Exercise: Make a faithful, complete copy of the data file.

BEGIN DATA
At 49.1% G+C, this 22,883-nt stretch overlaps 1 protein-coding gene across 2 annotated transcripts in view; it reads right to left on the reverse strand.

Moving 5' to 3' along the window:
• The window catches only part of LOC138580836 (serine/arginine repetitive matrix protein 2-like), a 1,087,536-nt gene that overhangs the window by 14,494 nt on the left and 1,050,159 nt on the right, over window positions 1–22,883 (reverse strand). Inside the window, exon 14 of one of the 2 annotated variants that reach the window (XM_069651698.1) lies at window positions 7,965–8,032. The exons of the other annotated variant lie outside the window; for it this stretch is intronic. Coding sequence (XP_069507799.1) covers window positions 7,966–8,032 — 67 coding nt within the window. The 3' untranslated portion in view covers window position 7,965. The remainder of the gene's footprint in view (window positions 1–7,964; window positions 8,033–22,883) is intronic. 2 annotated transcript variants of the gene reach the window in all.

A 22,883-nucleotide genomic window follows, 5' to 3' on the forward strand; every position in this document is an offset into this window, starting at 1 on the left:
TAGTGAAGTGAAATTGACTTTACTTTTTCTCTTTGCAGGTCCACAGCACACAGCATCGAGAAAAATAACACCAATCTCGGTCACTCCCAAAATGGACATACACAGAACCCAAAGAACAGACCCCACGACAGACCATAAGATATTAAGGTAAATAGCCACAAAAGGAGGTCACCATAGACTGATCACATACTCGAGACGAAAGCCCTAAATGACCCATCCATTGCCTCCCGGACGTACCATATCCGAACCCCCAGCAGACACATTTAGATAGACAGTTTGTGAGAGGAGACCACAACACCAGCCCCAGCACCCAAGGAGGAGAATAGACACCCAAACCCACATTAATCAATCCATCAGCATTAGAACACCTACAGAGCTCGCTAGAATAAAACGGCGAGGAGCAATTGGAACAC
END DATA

At 49.1% G+C, this 22,883-nt stretch overlaps 1 protein-coding gene across 2 annotated transcripts in view; it reads right to left on the reverse strand.

Moving 5' to 3' along the window:
• The window catches only part of LOC138580836 (serine/arginine repetitive matrix protein 2-like), a 1,087,536-nt gene that overhangs the window by 14,494 nt on the left and 1,050,159 nt on the right, over window positions 1–22,883 (reverse strand). Inside the window, exon 14 of one of the 2 annotated variants that reach the window (XM_069651698.1) lies at window positions 7,965–8,032. The exons of the other annotated variant lie outside the window; for it this stretch is intronic. Coding sequence (XP_069507799.1) covers window positions 7,966–8,032 — 67 coding nt within the window. The 3' untranslated portion in view covers window position 7,965. The remainder of the gene's footprint in view (window positions 1–7,964; window positions 8,033–22,883) is intronic. 2 annotated transcript variants of the gene reach the window in all.

A 22,883-nucleotide genomic window follows, 5' to 3' on the forward strand; every position in this document is an offset into this window, starting at 1 on the left:
TAGTGAAGTGAAATTGACTTTACTTTTTCTCTTTGCAGGTCCACAGCACACAGCATCGAGAAAAATAACACCAATCTCGGTCACTCCCAAAATGGACATACACAGAACCCAAAGAACAGACCCCACGACAGACCATAAGATATTAAGGTAAATAGCCACAAAAGGAGGTCACCATAGACTGATCACATACTCGAGACGAAAGCCCTAAATGACCCATCCATTGCCTCCCGGACGTACCATATCCGAACCCCCAGCAGACACATTTAGATAGACAGTTTGTGAGAGGAGACCACAACACCAGCCCCAGCACCCAAGGAGGAGAATAGACACCCAAACCCACATTAATCAATCCATCAGCATTAGAACACCTACAGAGCTCGCTAGAATAAAACGGCGAGGAGCAATTGGAACAC